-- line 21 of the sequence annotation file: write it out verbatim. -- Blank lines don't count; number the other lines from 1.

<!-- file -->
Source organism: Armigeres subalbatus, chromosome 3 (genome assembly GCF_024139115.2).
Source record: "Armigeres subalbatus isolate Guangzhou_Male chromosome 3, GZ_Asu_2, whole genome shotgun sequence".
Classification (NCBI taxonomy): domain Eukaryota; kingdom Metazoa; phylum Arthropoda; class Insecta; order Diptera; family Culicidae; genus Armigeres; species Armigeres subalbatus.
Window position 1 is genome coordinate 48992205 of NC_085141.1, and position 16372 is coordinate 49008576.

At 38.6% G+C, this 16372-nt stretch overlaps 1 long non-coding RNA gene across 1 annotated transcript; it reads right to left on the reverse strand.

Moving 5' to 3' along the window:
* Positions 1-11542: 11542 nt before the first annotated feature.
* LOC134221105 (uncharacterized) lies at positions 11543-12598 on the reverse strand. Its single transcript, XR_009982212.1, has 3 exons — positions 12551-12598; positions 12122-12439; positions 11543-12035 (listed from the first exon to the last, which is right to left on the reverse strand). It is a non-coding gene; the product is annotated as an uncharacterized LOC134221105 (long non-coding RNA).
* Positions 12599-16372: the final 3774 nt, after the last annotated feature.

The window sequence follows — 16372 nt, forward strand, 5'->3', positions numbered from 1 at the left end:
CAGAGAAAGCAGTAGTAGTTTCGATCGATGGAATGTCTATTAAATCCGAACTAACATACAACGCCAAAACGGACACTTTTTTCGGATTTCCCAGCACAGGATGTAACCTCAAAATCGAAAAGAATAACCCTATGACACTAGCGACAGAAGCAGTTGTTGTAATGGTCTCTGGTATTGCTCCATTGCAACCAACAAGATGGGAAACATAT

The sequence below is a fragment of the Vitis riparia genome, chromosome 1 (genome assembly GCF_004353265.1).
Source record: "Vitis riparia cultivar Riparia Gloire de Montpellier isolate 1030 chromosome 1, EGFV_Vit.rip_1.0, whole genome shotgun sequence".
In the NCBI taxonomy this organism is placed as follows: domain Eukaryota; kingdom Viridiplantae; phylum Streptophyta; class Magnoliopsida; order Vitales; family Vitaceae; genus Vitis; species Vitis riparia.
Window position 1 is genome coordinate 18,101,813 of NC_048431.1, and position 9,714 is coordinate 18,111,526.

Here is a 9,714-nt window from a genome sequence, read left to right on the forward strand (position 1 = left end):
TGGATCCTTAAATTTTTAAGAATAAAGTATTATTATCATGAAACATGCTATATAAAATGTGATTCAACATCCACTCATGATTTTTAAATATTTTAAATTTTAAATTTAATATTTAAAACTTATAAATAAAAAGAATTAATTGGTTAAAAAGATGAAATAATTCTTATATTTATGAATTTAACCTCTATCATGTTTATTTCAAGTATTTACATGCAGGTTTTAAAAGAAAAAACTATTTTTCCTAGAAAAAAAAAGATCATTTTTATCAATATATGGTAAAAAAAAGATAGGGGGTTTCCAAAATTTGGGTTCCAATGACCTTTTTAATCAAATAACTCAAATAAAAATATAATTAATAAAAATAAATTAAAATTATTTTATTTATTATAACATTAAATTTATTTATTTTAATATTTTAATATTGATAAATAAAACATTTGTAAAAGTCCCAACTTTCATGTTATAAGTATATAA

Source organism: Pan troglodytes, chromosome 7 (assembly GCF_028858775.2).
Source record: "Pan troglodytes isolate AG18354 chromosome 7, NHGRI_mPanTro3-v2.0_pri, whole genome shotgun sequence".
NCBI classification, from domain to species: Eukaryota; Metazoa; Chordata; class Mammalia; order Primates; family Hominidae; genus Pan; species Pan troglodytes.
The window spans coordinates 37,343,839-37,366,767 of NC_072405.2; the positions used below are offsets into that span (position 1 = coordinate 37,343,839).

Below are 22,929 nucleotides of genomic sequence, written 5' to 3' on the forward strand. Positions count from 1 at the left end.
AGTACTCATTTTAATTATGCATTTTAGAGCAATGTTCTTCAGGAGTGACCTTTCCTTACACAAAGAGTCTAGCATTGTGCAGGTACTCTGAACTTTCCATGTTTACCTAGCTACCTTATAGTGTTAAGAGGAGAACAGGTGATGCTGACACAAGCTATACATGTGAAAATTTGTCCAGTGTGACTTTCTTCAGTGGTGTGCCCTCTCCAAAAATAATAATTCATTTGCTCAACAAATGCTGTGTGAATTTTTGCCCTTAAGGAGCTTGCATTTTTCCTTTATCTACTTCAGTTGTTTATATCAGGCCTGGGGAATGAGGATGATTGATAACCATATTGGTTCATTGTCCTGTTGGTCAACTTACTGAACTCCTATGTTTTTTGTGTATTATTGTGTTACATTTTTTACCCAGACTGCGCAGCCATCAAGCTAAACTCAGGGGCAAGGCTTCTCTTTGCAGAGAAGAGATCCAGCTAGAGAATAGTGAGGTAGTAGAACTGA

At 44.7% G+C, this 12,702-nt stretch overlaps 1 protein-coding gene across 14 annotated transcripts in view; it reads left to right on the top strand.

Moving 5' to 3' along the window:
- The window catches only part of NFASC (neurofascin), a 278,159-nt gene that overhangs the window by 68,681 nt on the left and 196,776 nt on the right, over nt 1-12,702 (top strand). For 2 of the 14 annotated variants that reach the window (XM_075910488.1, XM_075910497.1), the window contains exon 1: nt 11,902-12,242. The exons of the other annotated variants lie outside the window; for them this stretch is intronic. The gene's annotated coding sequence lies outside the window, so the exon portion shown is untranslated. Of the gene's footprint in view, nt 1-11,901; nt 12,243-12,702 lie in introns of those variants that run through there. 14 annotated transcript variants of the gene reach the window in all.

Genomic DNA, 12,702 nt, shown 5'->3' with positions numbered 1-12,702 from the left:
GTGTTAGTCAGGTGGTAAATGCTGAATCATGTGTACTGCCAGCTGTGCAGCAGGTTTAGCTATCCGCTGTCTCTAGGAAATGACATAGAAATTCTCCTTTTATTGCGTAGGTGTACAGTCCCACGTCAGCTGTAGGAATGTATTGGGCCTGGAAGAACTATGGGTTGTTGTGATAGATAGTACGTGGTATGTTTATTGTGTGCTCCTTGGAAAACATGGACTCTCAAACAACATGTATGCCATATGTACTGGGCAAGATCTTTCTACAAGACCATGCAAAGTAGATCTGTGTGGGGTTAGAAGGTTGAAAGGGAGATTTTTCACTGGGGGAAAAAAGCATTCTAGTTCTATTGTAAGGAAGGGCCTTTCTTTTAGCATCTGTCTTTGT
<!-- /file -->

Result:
The window spans coordinates 37,343,839-37,366,767 of NC_072405.2; the positions used below are offsets into that span (position 1 = coordinate 37,343,839).